President Ellen Johnson Sirleaf has been busy touring Europe, getting awards, giving speeches and receiving investors. For a Liberian president, Sirleaf clout in the international community is unmatched.
On her most important trip days ago, she stopped in Paris, France to receive that country’s highest award, the Grand Croix of the Légion d’Honneur, which puts her in the company of the select few: Archbishop Desmond Tutu, Queen Elizabeth II, Aung San Suu Kyi, Toni Morrison and Lord Mountbatten, etc.
About a month ago, perhaps as if aware that Sirleaf would be in Paris to be decorated, another Liberian Nobel laureate, Leymah Gbowee was also in the French capital. There, she disassociated herself from the Liberian leader and called her government corrupt and nepotistic.
Gbowee, resigned from the reconciliation commission she was heading sending again a significant blow to Sirleaf, given that the Verdier Truth and Reconciliation Commission (TRC) tabled recommendations and findings are getting dusty on the shelves, and are completely being ignored by the Unity Party led government.
The 74-year old Sirleaf is learning that taking responsibility for what happens on your watch is what true leadership is about. Before becoming president, she was a master of the craft. As an opposition leader and political activist, she dished out the same stinging criticism to three Liberian presidents, as she sought the presidency.
She did not agree with President Tolbert over spending and resigned from her deputy finance minster position, only to later return as minister. She called President Samuel Kanyon Doe an “idiot;” and turned against Taylor vehemently. Sirleaf rise to the presidency earned her respect from both sides even from those who opposed her. She is determined and resolute when she makes up her mind; but is too stubborn, which could hurt her.
But If Gbowee thought she went to France to put a dent in Sirleaf’s credibility, she was wrong. Sirleaf received a rousing welcome on her recent European trip where she addressed the Belgian Senate in the process.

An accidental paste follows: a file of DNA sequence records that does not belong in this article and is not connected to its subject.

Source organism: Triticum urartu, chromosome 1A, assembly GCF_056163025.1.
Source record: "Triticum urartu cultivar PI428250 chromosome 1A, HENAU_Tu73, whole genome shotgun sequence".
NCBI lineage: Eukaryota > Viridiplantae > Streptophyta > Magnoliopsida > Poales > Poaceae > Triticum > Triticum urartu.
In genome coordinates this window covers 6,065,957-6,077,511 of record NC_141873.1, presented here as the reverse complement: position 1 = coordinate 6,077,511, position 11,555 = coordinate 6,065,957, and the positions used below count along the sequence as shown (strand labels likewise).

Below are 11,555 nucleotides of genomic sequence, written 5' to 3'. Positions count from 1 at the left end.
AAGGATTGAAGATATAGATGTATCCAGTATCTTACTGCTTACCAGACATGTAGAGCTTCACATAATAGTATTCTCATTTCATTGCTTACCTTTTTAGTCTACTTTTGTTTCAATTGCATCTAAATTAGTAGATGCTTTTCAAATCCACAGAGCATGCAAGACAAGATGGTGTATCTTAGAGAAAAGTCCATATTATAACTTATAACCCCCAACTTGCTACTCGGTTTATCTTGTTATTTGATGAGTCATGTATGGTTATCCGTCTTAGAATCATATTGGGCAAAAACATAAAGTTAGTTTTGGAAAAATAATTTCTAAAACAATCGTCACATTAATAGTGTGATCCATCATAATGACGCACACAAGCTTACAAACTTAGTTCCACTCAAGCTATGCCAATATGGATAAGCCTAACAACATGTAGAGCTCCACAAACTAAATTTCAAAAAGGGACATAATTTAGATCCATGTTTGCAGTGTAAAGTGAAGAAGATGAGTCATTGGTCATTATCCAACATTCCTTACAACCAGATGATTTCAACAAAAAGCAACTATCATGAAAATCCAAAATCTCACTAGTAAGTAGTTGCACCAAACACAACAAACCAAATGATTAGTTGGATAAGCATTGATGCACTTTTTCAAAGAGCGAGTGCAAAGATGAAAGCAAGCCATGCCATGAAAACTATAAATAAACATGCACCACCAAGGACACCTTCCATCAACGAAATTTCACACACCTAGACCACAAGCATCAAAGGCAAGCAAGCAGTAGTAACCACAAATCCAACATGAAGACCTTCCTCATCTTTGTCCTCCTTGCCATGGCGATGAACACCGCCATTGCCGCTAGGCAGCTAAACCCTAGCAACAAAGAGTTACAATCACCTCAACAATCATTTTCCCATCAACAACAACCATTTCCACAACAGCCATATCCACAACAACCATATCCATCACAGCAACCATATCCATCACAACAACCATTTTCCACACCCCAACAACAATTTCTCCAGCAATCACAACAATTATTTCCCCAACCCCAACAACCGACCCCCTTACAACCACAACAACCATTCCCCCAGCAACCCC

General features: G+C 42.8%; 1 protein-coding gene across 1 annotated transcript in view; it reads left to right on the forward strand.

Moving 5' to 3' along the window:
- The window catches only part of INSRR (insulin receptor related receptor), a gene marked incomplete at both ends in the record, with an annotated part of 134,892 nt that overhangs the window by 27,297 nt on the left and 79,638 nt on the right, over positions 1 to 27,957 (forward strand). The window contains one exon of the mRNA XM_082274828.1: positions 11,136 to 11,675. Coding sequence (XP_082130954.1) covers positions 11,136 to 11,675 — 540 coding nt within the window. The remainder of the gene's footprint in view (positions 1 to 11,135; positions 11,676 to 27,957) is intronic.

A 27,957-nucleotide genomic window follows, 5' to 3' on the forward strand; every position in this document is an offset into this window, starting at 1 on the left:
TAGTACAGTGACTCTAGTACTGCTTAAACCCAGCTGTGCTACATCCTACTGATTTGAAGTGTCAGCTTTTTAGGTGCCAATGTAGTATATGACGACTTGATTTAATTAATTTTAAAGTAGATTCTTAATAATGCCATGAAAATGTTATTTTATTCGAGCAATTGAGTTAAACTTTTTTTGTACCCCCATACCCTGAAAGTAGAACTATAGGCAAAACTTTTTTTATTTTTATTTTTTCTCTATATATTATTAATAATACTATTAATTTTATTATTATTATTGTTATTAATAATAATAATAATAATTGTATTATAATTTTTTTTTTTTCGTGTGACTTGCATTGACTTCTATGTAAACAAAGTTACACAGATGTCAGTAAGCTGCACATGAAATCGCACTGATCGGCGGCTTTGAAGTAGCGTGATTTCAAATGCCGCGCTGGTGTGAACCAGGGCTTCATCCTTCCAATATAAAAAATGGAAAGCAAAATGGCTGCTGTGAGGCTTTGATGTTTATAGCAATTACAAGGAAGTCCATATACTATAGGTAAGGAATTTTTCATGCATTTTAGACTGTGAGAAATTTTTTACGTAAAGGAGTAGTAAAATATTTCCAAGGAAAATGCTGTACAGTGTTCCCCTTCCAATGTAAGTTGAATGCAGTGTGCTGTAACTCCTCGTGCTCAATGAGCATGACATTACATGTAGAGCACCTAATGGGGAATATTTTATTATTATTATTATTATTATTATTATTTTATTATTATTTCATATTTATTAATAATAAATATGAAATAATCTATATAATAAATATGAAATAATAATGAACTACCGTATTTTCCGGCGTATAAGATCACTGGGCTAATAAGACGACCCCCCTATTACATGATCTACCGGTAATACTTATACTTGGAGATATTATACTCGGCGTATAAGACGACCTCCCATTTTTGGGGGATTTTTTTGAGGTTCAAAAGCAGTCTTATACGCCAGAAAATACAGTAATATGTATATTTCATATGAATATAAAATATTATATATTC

In a well-attended and publicized press conference last month in Paris where she launched her book: “MIGHTY BE OUR POWERS,” Gbowee said: “People are very disappointed. We have a deficit when it comes to having a moral voice in the country.”
Gbowee said, “I’ve been through a process of really thinking and reflecting and saying to myself ‘you’re as bad as being an accomplice for things that are happening in the country if you don’t speak up,'” she told the BBC. “And when tomorrow history is judging us all let it be known that we spoke up and we didn’t just sit down.”
But Gbowee has come under sharp criticisms from within the country for doing less to advance ideas to move the country forward. It has been said of her that little was seen in the way of any action on her part to advance peace before she resigned, pinpointing the flaws they said was not enough, if she wants to see peace she had to get her hands dirty. But others in the country praised her boldness, however.
Close associates to Sirleaf say the president was shocked. And then suddenly Sirleaf was on the plane across the Atlantic. London was her first stop, meeting David Cameron, the British Prime Minister and the Indonesia president on issues relating to the Millennium Development Goals (MDG).
On her European tour, Sirleaf dismissed Gbowee as she landed in the Netherlands, where she received an honorary doctorate degree: Doctor Honoris Causa, from Tilburg University in appreciation “for her leadership and her interest in education and social responsibility.
“The President accepted the distinction on behalf of the people of Liberia,” said Radio Netherlands. The Liberian president called Gbowee inexperience, and also said: “My fellow Nobel laureate is too young to know what we’ve gone through to achieve peace and security in my country, to reach the level of democracy that we all are experiencing today,” calling on Gbowee to work with her still.
Sirleaf is accused of appointing her sons to three top senior government posts, which her rivals call nepotistic. Son Fumba, heads the nation’s spy agency, while Charles is a deputy at the nation’s central bank, and Robert chairs the country’s body that regulates the nation’s oil industry.
But Sirleaf is not budging. When asked if she would fire them given the outcry in the country, she said “No, I will not.” Adding, “I have trust in Liberia. I’m not talking about the noisy minority… I’m talking about a satisfied majority who I meet in rural areas, and who are pleased that their lives have changed, their incomes have increased and they’re getting better services.”